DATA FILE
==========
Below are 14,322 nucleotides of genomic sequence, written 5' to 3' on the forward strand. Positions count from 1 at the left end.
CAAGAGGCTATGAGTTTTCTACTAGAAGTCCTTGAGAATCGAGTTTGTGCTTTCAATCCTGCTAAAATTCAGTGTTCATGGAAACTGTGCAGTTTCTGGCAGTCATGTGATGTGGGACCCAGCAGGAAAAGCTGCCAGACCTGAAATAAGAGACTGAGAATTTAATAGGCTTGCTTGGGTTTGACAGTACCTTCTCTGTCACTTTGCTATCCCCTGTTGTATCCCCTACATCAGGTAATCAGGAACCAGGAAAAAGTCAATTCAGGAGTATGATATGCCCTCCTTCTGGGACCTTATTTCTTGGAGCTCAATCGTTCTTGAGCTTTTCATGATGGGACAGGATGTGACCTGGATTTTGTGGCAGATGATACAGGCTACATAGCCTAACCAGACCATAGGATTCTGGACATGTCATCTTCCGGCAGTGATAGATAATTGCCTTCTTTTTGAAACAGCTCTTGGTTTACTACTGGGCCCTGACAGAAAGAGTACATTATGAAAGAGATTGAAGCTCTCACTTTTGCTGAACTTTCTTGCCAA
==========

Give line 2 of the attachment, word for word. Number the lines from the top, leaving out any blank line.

CAAGAGGCTATGAGTTTTCTACTAGAAGTCCTTGAGAATCGAGTTTGTGCTTTCAATCCTGCTAAAATTCAGTGTTCATGGAAACTGTGCAGTTTCTGGCAGTCATGTGATGTGGGACCCAGCAGGAAAAGCTGCCAGACCTGAAATAAGAGACTGAGAATTTAATAGGCTTGCTTGGGTTTGACAGTACCTTCTCTGTCACTTTGCTATCCCCTGTTGTATCCCCTACATCAGGTAATCAGGAACCAGGAAAAAGTCAATTCAGGAGTATGATATGCCCTCCTTCTGGGACCTTATTTCTTGGAGCTCAATCGTTCTTGAGCTTTTCATGATGGGACAGGATGTGACCTGGATTTTGTGGCAGATGATACAGGCTACATAGCCTAACCAGACCATAGGATTCTGGACATGTCATCTTCCGGCAGTGATAGATAATTGCCTTCTTTTTGAAACAGCTCTTGGTTTACTACTGGGCCCTGACAGAAAGAGTACATTATGAAAGAGATTGAAGCTCTCACTTTTGCTGAACTTTCTTGCCAA